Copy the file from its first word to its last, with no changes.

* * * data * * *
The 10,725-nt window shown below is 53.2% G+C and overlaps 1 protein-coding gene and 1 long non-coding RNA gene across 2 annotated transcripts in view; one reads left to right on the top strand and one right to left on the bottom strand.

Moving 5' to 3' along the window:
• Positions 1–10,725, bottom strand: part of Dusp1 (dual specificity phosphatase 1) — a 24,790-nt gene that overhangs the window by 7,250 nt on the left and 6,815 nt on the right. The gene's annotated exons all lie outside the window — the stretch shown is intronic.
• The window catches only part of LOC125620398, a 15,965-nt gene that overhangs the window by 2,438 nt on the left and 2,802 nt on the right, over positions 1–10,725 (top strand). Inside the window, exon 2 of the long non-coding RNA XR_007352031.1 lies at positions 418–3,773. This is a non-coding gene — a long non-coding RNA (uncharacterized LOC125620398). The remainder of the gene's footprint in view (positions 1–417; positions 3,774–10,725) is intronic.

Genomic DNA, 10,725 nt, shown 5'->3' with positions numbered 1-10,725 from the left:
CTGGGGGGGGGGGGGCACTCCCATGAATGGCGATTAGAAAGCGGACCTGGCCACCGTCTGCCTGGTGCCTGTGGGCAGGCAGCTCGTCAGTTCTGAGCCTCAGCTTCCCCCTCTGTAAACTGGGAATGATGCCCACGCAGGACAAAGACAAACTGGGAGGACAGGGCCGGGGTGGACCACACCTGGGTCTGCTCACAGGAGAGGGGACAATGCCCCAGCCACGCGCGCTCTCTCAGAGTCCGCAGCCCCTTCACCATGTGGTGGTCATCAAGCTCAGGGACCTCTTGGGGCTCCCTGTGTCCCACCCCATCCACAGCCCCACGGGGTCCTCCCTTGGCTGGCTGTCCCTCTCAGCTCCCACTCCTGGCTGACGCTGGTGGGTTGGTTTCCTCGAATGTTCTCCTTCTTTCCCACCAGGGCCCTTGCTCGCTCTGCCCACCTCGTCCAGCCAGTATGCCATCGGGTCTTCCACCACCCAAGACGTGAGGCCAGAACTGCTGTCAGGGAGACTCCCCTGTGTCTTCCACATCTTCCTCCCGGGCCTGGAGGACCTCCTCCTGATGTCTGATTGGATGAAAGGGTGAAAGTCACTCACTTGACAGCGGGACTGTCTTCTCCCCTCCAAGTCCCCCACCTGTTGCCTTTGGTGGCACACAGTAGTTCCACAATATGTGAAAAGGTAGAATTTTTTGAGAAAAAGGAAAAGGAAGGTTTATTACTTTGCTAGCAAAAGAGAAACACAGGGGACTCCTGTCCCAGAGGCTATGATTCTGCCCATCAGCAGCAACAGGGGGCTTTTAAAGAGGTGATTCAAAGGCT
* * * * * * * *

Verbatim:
The 10,725-nt window shown below is 53.2% G+C and overlaps 1 protein-coding gene and 1 long non-coding RNA gene across 2 annotated transcripts in view; one reads left to right on the top strand and one right to left on the bottom strand.

Moving 5' to 3' along the window:
• Positions 1–10,725, bottom strand: part of Dusp1 (dual specificity phosphatase 1) — a 24,790-nt gene that overhangs the window by 7,250 nt on the left and 6,815 nt on the right. The gene's annotated exons all lie outside the window — the stretch shown is intronic.
• The window catches only part of LOC125620398, a 15,965-nt gene that overhangs the window by 2,438 nt on the left and 2,802 nt on the right, over positions 1–10,725 (top strand). Inside the window, exon 2 of the long non-coding RNA XR_007352031.1 lies at positions 418–3,773. This is a non-coding gene — a long non-coding RNA (uncharacterized LOC125620398). The remainder of the gene's footprint in view (positions 1–417; positions 3,774–10,725) is intronic.

Genomic DNA, 10,725 nt, shown 5'->3' with positions numbered 1-10,725 from the left:
CTGGGGGGGGGGGGGCACTCCCATGAATGGCGATTAGAAAGCGGACCTGGCCACCGTCTGCCTGGTGCCTGTGGGCAGGCAGCTCGTCAGTTCTGAGCCTCAGCTTCCCCCTCTGTAAACTGGGAATGATGCCCACGCAGGACAAAGACAAACTGGGAGGACAGGGCCGGGGTGGACCACACCTGGGTCTGCTCACAGGAGAGGGGACAATGCCCCAGCCACGCGCGCTCTCTCAGAGTCCGCAGCCCCTTCACCATGTGGTGGTCATCAAGCTCAGGGACCTCTTGGGGCTCCCTGTGTCCCACCCCATCCACAGCCCCACGGGGTCCTCCCTTGGCTGGCTGTCCCTCTCAGCTCCCACTCCTGGCTGACGCTGGTGGGTTGGTTTCCTCGAATGTTCTCCTTCTTTCCCACCAGGGCCCTTGCTCGCTCTGCCCACCTCGTCCAGCCAGTATGCCATCGGGTCTTCCACCACCCAAGACGTGAGGCCAGAACTGCTGTCAGGGAGACTCCCCTGTGTCTTCCACATCTTCCTCCCGGGCCTGGAGGACCTCCTCCTGATGTCTGATTGGATGAAAGGGTGAAAGTCACTCACTTGACAGCGGGACTGTCTTCTCCCCTCCAAGTCCCCCACCTGTTGCCTTTGGTGGCACACAGTAGTTCCACAATATGTGAAAAGGTAGAATTTTTTGAGAAAAAGGAAAAGGAAGGTTTATTACTTTGCTAGCAAAAGAGAAACACAGGGGACTCCTGTCCCAGAGGCTATGATTCTGCCCATCAGCAGCAACAGGGGGCTTTTAAAGAGGTGATTCAAAGGCT